Adding a deck to the back or sides of your home is a wonderful way to not only increase your enjoyment of the time you spend outside, but to increase your home’s resale value. When planning for your new deck, the most important things to consider initially are:


Create a budget for your deck. Ensure you have a clear understanding of the life-cycle cost of your decking project. This means taking the installation process, the material costs and the maintenance costs into account. Homeowners who want an enjoyable, low maintenance deck that adds value to their home consider adding a Green Plank® high performance deck.

  • Decking Material Costs
  • Decking Installation Costs
  • Decking Maintenance Costs

Deck Size

You can build any size deck you want within legal limits. However, a huge deck can look out of place next to a small house, just as a tiny deck looks wrong with a big house. If you think your dream deck is too large for your house, break up the expanse by building smaller sections on multiple levels. It’s probably best to build large enough for all you needs but not to go overboard. Think about what will the purpose of the deck be? Really knowing what activities you will be conducting on your deck will really help to design the proper sized deck for you. Determine what size patio table and chairs do you have or plan on buying. It is very important to plan in advance for saving space for table, chairs and walking around the table. 

Shape and Decking Patterns

A deck can be any shape you want, and in fact, simple changes like an angled corner or a 45 degree decking pattern can dress up a house. You can also add visual interest by wrapping the deck around a corner, adding built-in benches, integrating a fence or screen on one side, or even adding an overhead screen. Here are a few of most popular deck designs for your reference: 

Do it yourself or use a contractor?

If you’re handy with a hammer and you’re considering installing your own deck, DIY deck building can be a rewarding and challenging experience. It can also quickly turn into your worst nightmare. Even if you have the skills to build a deck, there are many reasons why building a deck is a job best left up to the professionals. There are a few questions to ask yourself:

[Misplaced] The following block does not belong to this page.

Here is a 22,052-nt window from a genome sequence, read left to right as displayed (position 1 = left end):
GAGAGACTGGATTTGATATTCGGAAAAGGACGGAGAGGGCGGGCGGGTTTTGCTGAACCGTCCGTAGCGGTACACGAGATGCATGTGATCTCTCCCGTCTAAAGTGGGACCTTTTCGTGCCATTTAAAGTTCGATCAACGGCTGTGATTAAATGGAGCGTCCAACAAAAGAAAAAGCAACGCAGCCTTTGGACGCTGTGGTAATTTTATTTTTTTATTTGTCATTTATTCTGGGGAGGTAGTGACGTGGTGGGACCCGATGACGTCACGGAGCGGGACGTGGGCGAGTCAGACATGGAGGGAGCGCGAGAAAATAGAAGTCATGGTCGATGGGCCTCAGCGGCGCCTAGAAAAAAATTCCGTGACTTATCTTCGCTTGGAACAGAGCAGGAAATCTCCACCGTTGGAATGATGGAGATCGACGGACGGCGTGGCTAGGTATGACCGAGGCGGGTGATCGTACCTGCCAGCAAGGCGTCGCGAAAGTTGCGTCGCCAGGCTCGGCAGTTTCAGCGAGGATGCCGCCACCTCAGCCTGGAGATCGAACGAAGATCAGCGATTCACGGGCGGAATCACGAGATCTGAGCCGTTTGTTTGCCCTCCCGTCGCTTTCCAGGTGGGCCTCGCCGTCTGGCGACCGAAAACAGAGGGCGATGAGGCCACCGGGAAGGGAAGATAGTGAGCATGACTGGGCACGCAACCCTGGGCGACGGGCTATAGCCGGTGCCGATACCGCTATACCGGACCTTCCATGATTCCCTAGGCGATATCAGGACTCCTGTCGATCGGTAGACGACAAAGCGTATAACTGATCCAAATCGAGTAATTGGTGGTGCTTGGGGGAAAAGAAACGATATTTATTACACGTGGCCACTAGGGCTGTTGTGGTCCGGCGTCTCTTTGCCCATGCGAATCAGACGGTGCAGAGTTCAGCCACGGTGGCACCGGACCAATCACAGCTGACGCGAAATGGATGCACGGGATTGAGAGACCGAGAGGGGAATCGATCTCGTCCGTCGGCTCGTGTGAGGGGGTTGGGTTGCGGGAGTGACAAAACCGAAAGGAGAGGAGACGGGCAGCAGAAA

» Do you have the Time?

A major game changer, time constraints can easily ruin your dream of building a deck. If you’re a weekend warrior with a 9-5 job, it can be difficult at best to find the time to build a deck on the weekend. A decking contractor will not only get the job done quickly, they will also set a time table so you know exactly when your new deck is going to be completed.

» Do you have the Tools?

Just because you have a hammer and saw, doesn’t make you a carpenter. Posthole diggers, nail guns, screw guns, laser levels and wheelbarrows are all basic tools that are a must-have when building a deck. If you plan on buying tools to build your deck, you may want to hire a professional that already has what they need to get the job done. Saving the money on buying tools can go a long way when you’re under a tight budget.

» Do you have the Insurance?

A professional deck installer has the insurance they need in case a problem happens. If materials are damaged or stolen during construction, a professional builders risk insurance policy is the only way you’re going to recoup the losses. What’s more, if someone gets hurt on your job (including yourself) a professional builder will have the workers compensation to cover any accidents or injuries that are sustained on your property, freeing you from any financial obligations. 

Decking Materials

Probably the most difficult decision to make when building a deck is what type of decking material to use. Decking materials are very different, there’s a huge variety to choose from and they vary in price and quality dramatically. If you want a family friendly deck material which is safe for kid’s bare feet, Green Plank® low-maintenance wood-composites should be your choice. 

Decking Check List

  • Use hidden fasters instead of face screws
  • All screws, nails and bolts must be galvanized or stainless steel
  • Make sure your deck is strong enough to be full of people, i.e. average weight 70 – 100 kgs each
  • Make sure your hand rail (balustrade) is made to current building standards
  • Leave a 3mm – 5mm gap between the decking boards
  • Leave a 3mm – 6mm head-to-head gap between boards depending upon the both boards’ length